My first thought upon reading the description of Daniel H. Wilson's Robopocalypse was "Terminator rip-off." But I kept thinking, "Robots and the apocalypse, two of my favorite things to read about in fiction." I'm not making that up. And really, anything after Terminator 2 in the franchise doesn't, in my mind, count. I've always wanted a lot more detail about how the robot uprising occurs and how people struggle in the coming war, especially people who are not John Connor. After reading Robopocalypse, I want to assure you that it is as far removed from Terminator lore as anything "robot apocalypse" could possibly be. If you're someone who likes to be frightened and enjoys books where the mundane is made decidedly strange, then you might enjoy Robopocalypse.
Divergent, by Veronica Roth, is an example of dystopian young adult fiction at its best! It takes place in a Chicago of the future--in a world that has been rebuilt after society collapsed. In an attempt to avoid the problems of the past, this new Chicago society is divided into five factions - Dauntless (bravery), Amity (friendship), Erudite (knowledge), Candor (truth), and Abnegation (selflessness). Each faction follows a strict code of conduct; each has its own ideals; and each has its own role in governing the new society. At the age of 16, every person throughout the city must go through a simulation designed to show him or her which faction would be most suitable to join.
How 'bout a spooky supernatural tale to send chills down your spine on a hot summer day? Check out this trailer for Miss Peregrine's Home for Peculiar Children by Ransom Riggs.
Matched by Ally Condie
All her life, Cassia has never had a choice. The Society dictates everything: when and how to play, where to work, where to live, what to eat and wear, when to die, and most importantly to Cassia as she turns 17, who to marry. When she is Matched with her best friend Xander, things couldn't be more perfect. But why did her neighbor Ky's face show up on her match disk as well?
In the first book you heard from Mia, now it's Adam's turn: Adam, now a rising rock star, and Mia, a successful cellist, reunite in New York and reconnect after the horrific events that tore them apart when Mia almost died in a car accident three years earlier.
2 Free Audiobook Downloads Each Week: June 23 - August 17, 2011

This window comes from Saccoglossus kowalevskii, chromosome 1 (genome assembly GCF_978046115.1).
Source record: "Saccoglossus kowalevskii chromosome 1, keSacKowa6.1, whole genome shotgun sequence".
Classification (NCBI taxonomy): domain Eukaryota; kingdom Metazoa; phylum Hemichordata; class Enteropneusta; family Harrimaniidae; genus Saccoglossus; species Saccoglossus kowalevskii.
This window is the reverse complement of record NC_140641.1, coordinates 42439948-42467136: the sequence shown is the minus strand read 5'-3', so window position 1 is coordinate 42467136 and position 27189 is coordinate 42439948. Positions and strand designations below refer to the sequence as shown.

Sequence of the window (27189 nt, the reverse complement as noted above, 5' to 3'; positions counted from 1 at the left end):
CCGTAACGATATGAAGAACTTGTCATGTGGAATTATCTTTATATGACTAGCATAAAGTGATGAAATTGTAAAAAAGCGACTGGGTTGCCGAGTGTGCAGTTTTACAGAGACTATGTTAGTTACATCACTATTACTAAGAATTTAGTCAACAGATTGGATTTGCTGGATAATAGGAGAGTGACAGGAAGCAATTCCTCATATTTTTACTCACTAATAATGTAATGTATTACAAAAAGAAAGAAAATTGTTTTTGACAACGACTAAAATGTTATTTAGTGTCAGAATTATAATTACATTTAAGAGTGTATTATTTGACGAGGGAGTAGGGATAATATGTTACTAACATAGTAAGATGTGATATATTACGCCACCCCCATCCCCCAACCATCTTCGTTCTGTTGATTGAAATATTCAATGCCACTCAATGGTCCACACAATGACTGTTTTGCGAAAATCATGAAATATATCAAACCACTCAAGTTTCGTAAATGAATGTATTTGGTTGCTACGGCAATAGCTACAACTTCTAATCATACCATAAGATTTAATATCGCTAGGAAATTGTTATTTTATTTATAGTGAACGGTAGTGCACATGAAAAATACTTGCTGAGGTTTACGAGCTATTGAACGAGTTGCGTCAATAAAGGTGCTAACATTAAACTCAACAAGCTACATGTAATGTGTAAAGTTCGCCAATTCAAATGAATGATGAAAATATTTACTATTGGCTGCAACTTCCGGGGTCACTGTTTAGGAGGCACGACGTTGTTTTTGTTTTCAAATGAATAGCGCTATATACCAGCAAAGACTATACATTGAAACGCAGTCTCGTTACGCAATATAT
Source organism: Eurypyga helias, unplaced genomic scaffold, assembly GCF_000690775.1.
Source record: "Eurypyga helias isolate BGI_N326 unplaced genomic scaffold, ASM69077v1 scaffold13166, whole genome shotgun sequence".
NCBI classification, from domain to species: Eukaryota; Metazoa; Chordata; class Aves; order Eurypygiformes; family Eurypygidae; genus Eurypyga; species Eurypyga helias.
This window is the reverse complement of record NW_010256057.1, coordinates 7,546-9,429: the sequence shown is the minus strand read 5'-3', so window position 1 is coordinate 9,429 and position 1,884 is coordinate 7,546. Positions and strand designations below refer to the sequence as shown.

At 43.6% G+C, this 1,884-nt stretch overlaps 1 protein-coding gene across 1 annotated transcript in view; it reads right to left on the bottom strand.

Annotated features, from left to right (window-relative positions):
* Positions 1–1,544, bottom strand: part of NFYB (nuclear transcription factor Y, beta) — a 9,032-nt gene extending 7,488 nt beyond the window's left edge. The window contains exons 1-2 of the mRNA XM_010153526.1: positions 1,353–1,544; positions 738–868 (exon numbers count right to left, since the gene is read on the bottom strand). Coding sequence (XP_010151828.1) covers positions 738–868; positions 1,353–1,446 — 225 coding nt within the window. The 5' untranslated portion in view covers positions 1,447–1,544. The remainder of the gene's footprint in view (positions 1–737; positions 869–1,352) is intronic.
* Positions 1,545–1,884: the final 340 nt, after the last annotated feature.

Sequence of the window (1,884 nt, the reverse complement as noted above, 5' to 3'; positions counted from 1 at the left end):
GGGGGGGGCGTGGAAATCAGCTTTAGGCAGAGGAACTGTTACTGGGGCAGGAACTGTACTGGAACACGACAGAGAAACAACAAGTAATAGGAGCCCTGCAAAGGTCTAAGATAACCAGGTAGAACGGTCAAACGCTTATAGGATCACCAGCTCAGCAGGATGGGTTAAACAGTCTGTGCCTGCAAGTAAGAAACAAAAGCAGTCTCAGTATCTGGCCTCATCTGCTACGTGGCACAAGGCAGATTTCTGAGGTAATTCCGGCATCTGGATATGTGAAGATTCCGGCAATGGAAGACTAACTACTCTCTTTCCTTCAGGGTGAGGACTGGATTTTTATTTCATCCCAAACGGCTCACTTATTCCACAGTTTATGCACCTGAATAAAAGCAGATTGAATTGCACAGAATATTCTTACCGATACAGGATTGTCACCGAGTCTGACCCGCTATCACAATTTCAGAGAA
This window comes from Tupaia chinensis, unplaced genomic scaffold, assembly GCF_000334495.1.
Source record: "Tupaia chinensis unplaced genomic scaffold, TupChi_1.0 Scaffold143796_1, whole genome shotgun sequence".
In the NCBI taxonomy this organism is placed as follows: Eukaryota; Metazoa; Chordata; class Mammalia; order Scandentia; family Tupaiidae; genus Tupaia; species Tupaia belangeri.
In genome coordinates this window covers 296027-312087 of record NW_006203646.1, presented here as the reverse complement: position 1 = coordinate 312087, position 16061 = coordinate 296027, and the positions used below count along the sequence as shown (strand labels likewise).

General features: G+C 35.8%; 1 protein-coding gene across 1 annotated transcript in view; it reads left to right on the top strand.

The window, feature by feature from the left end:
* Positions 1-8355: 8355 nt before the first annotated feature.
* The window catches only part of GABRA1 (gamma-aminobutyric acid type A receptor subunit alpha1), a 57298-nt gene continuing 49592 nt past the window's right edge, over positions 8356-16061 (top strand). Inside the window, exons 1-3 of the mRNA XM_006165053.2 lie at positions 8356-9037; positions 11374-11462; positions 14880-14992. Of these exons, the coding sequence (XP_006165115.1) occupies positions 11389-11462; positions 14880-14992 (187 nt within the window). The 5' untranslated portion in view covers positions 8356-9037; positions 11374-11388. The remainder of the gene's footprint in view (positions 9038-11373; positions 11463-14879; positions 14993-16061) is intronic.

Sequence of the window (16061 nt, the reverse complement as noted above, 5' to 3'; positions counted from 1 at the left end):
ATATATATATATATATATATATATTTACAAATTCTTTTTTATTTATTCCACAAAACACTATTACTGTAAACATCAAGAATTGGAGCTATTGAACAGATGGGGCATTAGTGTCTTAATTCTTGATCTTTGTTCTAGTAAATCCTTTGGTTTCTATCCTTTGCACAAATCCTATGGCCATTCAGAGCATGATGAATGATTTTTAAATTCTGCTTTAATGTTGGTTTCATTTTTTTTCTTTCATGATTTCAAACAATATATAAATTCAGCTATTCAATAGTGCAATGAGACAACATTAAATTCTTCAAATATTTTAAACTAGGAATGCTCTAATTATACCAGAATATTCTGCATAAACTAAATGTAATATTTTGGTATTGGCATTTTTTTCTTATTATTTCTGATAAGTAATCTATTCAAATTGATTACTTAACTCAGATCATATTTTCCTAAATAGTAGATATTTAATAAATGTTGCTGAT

Teens and other readers of Young Adult Literature will have the opportunity to listen to bestselling titles and required reading classics this summer. Each week from June 23 - August 17, 2011, SYNC will offer two free audiobook downloads.
The audiobook pairings will include a popular YA title and a classic that connects with the YA title's theme and is likely to show up on a student's summer reading lists. For example, Maggie Stiefvater's Shiver, the first book in a popular series with strong allusions to Romeo & Juliet, will be paired with Shakespeare's classic.
To find out when you can download titles to listen to on the run this summer, visit www.AudiobookSync.com or text syncya to 25827
This readalike is in response to a patron's book-match request. If you would like personalized reading recommendations, fill out the book-match form and a librarian will email suggested titles to you. See our other Book Matches.
The Summer I Turned Pretty by Jenny Han
Belly spends the summer she turns sixteen at the beach just like every other summer of her life, but this time things are very different.
If you liked The Summer I Turned Pretty then you'll want to check out the sequel:
It's Not Summer Without You by Jenny Han
Teenaged Isobel "Belly" Conklin, whose life revolves around spending the summer at her mother's best friend's beach house, reflects on the tragic events of the past year that changed her life forever.
You may also like these books:
Along For the Ride by Sarah Dessen
When Auden impulsively goes to stay with her father, stepmother, and new baby sister the summer before she starts college, all the trauma of her parents' divorce is revived, even as she is making new friends and having new experiences such as learning to ride a bike and dating.
The Juliet Club by Suzanne Harper
When high school junior Kate wins an essay contest that sends her to Verona, Italy, to study Shakespeare's "Romeo and Juliet" over the summer, she meets both American and Italian students and learns not just about Shakespeare, but also about star-crossed lovers--and herself.
Enter our giveaway for a chance to win a copy of Fallen!
Seventh and eighth graders participating in Cafe Book at Walker Grant Middle School have chosen their Top Picks and Favorites. Check 'em out!
The Top Picks:
The Enemy by Charlie Higson
After a disease turns everyone over sixteen into brainless, decomposing, flesh-eating creatures, a group of teenagers leave their shelter and set out of a harrowing journey across London to the safe haven of Buckingham Palace.
Maze Runner by James Dashner
Sixteen-year-old Thomas wakes up with no memory in the middle of a maze and realizes he must work with the community in which he finds himself if he is to escape.
Bruiser by Neal Shusterman
Inexplicable events start to occur when sixteen-year-old twins Tennyson and Brontë befriend a troubled and misunderstood outcast, aptly nicknamed Bruiser, and his little brother, Cody.
Candor by Pam Bachorz
For a fee, "model teen" Oscar Banks has been secretly--and selectively-- sabotaging the subliminal messages that program the behavior of the residents of Candor, Florida, until his attraction to a rebellious new girl threatens to expose his subterfuge.
Hex Hall by Rachel Hawkins
Sophie has just been exiled to Hex Hall, a school for rebellious teens…of the supernatural sort. Witches like herself, werewolves, and even a vampire or two are her new classmates, along with a host of equally unusual teachers. As mysterious and murderous events unfold, Sophie learns about her past and a secret society that dooms them all.